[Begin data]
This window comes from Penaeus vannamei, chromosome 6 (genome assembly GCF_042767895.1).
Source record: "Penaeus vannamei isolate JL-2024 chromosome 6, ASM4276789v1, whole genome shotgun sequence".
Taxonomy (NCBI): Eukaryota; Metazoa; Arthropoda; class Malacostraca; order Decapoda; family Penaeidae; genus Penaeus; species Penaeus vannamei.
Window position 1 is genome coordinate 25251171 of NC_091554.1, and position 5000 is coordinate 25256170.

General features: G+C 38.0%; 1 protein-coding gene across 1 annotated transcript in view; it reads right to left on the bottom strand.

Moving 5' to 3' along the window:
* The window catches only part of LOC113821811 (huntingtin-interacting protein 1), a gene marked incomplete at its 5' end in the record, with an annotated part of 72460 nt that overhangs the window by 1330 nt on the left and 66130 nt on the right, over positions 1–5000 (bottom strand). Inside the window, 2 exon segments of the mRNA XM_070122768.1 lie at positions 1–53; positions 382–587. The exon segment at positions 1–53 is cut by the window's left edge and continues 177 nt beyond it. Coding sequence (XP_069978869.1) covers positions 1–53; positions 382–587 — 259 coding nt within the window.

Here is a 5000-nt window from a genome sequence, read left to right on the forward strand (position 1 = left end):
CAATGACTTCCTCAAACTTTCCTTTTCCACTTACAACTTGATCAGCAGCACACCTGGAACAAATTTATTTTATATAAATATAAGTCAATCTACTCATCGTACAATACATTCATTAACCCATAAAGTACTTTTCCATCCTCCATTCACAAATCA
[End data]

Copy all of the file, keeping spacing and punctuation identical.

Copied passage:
This window comes from Penaeus vannamei, chromosome 6 (genome assembly GCF_042767895.1).
Source record: "Penaeus vannamei isolate JL-2024 chromosome 6, ASM4276789v1, whole genome shotgun sequence".
Taxonomy (NCBI): Eukaryota; Metazoa; Arthropoda; class Malacostraca; order Decapoda; family Penaeidae; genus Penaeus; species Penaeus vannamei.
Window position 1 is genome coordinate 25251171 of NC_091554.1, and position 5000 is coordinate 25256170.

General features: G+C 38.0%; 1 protein-coding gene across 1 annotated transcript in view; it reads right to left on the bottom strand.

Moving 5' to 3' along the window:
* The window catches only part of LOC113821811 (huntingtin-interacting protein 1), a gene marked incomplete at its 5' end in the record, with an annotated part of 72460 nt that overhangs the window by 1330 nt on the left and 66130 nt on the right, over positions 1–5000 (bottom strand). Inside the window, 2 exon segments of the mRNA XM_070122768.1 lie at positions 1–53; positions 382–587. The exon segment at positions 1–53 is cut by the window's left edge and continues 177 nt beyond it. Coding sequence (XP_069978869.1) covers positions 1–53; positions 382–587 — 259 coding nt within the window.

Here is a 5000-nt window from a genome sequence, read left to right on the forward strand (position 1 = left end):
CAATGACTTCCTCAAACTTTCCTTTTCCACTTACAACTTGATCAGCAGCACACCTGGAACAAATTTATTTTATATAAATATAAGTCAATCTACTCATCGTACAATACATTCATTAACCCATAAAGTACTTTTCCATCCTCCATTCACAAATCA